College loans are often thought of as a financial roadblock for millennials, but there’s another group for whom student debt may be even more of a headache: older Americans.
People over the age of 50 are the fastest-growing group with student debt, even outpacing younger generations, according to a report from the Government Accountability Office. As a result, over the last decade student debt loads for Americans ages 50 to 64 have more than quadrupled, soaring from $43 billion to $183 billion.
That’s painting an increasingly dire picture for older Americans with student debt. While juggling repayment and daily bills are never easy, borrowers over the age of 50 don’t have the decades of earning potential ahead of them that younger people do. The strain may be even greater because federal law allows the government to garnish the Social Security benefits of borrowers over the age of 50 who have defaulted on their school loans.
In 2015 alone, the government took $171 million in Social Security payments from older Americans who defaulted on student loans, the study found. That contributed to pushing tens of thousands of seniors below the poverty line, the report suggests.
“This report shows us that seniors clearly aren’t immune to the student loan crisis -- they’re deeply impacted by this issue to the point that it’s leaving many of them in a dire financial situation,” Senator Claire McCaskill, D.-Missouri, said in a statement. “We could have hundreds of thousands of American seniors living in poverty due to garnished Social Security benefits if this trend continues, and we shouldn’t allow that to happen.”
The number of seniors whose Social Security benefits have been garnished and who are living below the poverty line has swelled from 8,300 a decade ago to 67,300 today.
Almost four of 10 borrowers over the age of 65 are in default on their student loans, the largest share out of any age group, the study found. By comparison, fewer than two of 10 Americans under the age of 50 are in default.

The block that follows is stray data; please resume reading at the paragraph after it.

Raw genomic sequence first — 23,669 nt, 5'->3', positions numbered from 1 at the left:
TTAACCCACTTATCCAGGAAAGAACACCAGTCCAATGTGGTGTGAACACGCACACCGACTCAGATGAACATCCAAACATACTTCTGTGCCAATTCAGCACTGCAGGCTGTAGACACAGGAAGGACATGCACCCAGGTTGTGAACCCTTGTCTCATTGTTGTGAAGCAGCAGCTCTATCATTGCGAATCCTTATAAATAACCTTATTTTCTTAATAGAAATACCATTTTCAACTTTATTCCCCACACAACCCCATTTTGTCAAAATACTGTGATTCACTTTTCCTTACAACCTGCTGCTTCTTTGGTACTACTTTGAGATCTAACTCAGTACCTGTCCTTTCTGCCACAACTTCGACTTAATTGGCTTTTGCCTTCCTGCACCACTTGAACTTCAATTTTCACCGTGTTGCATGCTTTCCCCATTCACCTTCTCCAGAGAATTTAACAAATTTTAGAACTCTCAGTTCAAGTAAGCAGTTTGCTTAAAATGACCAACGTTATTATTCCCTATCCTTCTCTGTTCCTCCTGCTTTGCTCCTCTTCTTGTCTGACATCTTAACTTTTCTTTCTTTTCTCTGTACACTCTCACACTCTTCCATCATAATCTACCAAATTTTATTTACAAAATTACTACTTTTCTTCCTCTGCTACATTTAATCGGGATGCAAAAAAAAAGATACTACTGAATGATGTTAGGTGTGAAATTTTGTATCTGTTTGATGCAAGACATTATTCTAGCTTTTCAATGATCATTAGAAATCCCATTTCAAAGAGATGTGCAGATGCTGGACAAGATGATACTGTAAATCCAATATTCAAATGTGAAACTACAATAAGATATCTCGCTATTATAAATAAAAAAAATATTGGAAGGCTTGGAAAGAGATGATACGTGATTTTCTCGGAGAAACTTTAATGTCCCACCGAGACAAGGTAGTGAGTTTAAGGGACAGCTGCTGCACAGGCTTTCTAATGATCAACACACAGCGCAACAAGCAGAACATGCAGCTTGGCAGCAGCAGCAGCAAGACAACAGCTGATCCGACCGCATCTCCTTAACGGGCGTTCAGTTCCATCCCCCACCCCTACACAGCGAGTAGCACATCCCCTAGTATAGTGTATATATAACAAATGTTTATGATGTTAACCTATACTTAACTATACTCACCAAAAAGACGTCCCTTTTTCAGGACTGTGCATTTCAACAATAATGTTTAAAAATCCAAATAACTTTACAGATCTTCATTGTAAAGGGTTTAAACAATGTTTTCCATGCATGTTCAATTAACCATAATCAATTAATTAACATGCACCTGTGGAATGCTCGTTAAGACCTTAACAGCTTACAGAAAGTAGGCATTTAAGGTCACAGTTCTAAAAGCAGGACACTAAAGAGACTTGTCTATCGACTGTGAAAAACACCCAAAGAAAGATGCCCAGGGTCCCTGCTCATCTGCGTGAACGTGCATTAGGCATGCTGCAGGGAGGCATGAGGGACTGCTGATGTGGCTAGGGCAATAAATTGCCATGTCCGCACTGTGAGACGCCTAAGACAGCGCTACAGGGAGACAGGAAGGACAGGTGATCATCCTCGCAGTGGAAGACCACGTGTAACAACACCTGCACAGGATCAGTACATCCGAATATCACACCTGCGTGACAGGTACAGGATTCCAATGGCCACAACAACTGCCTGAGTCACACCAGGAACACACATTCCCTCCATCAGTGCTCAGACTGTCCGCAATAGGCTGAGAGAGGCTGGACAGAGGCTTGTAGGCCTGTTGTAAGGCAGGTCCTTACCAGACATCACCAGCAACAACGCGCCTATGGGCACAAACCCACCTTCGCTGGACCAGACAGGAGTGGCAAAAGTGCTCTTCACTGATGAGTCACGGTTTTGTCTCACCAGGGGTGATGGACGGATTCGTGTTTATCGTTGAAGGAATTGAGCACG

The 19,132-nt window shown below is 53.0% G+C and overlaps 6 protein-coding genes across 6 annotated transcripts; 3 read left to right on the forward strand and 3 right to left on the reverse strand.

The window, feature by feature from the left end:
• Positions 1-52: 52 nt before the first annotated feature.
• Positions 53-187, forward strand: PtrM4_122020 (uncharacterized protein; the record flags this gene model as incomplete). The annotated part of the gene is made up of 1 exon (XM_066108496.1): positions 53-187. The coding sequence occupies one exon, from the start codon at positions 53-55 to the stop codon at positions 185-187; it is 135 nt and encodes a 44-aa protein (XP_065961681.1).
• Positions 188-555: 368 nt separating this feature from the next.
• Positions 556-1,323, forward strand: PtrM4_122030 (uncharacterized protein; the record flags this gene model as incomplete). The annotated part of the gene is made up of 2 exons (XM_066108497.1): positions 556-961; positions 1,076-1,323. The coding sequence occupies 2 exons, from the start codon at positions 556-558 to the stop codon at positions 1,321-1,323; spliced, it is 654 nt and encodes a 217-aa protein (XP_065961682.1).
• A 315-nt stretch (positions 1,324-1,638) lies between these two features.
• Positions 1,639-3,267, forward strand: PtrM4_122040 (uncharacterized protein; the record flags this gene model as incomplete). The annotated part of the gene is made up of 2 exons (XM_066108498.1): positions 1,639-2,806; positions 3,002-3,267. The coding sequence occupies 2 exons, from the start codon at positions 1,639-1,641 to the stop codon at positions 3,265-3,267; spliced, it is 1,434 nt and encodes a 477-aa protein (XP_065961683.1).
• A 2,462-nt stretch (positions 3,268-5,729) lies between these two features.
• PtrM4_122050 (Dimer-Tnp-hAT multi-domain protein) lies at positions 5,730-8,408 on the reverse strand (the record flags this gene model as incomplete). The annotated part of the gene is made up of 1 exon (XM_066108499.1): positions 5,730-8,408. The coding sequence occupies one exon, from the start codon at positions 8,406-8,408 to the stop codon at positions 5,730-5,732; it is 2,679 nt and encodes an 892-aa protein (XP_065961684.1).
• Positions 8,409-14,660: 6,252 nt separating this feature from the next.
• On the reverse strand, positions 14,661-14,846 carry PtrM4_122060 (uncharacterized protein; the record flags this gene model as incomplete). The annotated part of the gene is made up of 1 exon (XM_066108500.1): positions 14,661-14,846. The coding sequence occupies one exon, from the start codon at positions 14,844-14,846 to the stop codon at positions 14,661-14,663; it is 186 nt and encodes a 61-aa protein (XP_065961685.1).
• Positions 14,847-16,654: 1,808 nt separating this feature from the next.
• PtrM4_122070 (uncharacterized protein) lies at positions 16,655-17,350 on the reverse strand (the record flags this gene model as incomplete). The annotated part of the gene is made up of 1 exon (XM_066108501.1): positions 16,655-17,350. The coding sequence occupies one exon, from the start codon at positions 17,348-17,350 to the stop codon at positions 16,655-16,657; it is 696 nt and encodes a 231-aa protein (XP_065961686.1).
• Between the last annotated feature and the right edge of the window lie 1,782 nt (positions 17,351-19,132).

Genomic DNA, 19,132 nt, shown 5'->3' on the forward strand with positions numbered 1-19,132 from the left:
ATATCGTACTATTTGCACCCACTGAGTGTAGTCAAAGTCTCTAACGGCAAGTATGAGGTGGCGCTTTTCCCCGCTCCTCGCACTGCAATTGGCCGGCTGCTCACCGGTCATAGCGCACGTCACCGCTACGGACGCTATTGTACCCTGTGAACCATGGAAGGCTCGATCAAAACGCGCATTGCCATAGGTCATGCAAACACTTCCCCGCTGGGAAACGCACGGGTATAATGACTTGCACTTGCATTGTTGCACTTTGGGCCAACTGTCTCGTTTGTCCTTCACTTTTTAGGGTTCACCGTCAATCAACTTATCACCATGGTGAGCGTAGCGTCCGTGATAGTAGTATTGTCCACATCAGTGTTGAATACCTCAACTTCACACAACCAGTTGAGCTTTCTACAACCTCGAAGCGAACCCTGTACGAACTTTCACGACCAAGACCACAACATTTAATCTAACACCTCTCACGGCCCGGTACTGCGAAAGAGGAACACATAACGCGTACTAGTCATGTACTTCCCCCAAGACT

“The hard-earned Social Security checks that are the sole source of income for millions of seniors should not be siphoned off to pay interest and fees on student loan debt,” said Senator Elizabeth Warren. D.-Massachusetts, in a statement. She and McCaskill asked the GAO to provide information about how Social Security garnishment impacts seniors, and how long the garnishment lasts.
Unfortunately, many older Americans die while still owing money on their student loans. About 13 percent of Americans over the age of 50 pass away while still holding outstanding college debt.
So why are so many older Americans increasingly mired in student debt? They are typically people who took out their loans during their mid-career years. About six of 10 took out their loans while in their 30s and 40s, which underscores the difficulty of taking on thousands in college debt while hitting one’s prime working years. That is typically when people are hitting milestones, such as raising families and buying homes.
Older Americans are also increasingly holding low-wage jobs, according to research published earlier this year by Teresa Ghilarducci, professor of economics at The New School for Social Research. She found that slightly more than 27 percent of full-time workers over 55 years old held low-paying jobs in September, compared with 19 percent of younger workers. In some cases, older workers lose their middle-income jobs and are forced to accept lower-paying work in retail or health care to make ends meet.
The older borrowers who have their Social Security benefits garnished tend to owe less than $10,000, which suggests they may be struggling to make ends meet. The typical amount taken out of seniors’ Social Security checks was about $140, the study found.
Although the agency isn’t allowed to withhold more than 15 percent of a senior’s monthly check, the garnishment threshold hasn’t been adjusted to reflect the rising cost of living. At the time it was first set, the threshold was above the poverty guideline, but now has fallen below it, the GAO said.
Meanwhile, the number of seniors burdened by student debt is likely to rise, the GAO warned.
Fixing the issue will require lawmakers to adjust Social Security’s garnishment provisions to reflect the higher cost of living. It also recommended that the Department of Education provide a clearer process for discharging debt for those with disabilities, with the GAO saying the documentation rules “are not clearly and prominently stated.”